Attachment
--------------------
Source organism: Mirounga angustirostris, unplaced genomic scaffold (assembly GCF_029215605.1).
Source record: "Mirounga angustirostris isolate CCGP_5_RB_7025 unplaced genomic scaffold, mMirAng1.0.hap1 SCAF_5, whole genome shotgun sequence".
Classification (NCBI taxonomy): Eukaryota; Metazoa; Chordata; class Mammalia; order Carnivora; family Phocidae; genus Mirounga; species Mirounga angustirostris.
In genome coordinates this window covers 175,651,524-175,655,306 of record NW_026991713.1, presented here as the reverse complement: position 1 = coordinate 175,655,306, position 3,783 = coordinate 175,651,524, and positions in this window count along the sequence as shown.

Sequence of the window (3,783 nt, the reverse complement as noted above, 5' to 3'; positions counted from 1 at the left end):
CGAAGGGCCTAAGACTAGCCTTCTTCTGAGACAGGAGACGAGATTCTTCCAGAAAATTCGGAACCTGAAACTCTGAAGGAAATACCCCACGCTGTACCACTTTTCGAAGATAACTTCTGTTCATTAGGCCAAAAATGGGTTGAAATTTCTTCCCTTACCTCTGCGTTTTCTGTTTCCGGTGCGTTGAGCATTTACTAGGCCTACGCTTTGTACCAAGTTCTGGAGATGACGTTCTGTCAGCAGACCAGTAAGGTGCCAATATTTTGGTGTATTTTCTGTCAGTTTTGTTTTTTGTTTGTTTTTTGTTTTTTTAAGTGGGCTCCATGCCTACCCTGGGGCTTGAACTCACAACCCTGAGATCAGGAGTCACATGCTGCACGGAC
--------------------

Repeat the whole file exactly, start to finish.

Source organism: Mirounga angustirostris, unplaced genomic scaffold (assembly GCF_029215605.1).
Source record: "Mirounga angustirostris isolate CCGP_5_RB_7025 unplaced genomic scaffold, mMirAng1.0.hap1 SCAF_5, whole genome shotgun sequence".
Classification (NCBI taxonomy): Eukaryota; Metazoa; Chordata; class Mammalia; order Carnivora; family Phocidae; genus Mirounga; species Mirounga angustirostris.
In genome coordinates this window covers 175,651,524-175,655,306 of record NW_026991713.1, presented here as the reverse complement: position 1 = coordinate 175,655,306, position 3,783 = coordinate 175,651,524, and positions in this window count along the sequence as shown.

Sequence of the window (3,783 nt, the reverse complement as noted above, 5' to 3'; positions counted from 1 at the left end):
CGAAGGGCCTAAGACTAGCCTTCTTCTGAGACAGGAGACGAGATTCTTCCAGAAAATTCGGAACCTGAAACTCTGAAGGAAATACCCCACGCTGTACCACTTTTCGAAGATAACTTCTGTTCATTAGGCCAAAAATGGGTTGAAATTTCTTCCCTTACCTCTGCGTTTTCTGTTTCCGGTGCGTTGAGCATTTACTAGGCCTACGCTTTGTACCAAGTTCTGGAGATGACGTTCTGTCAGCAGACCAGTAAGGTGCCAATATTTTGGTGTATTTTCTGTCAGTTTTGTTTTTTGTTTGTTTTTTGTTTTTTTAAGTGGGCTCCATGCCTACCCTGGGGCTTGAACTCACAACCCTGAGATCAGGAGTCACATGCTGCACGGAC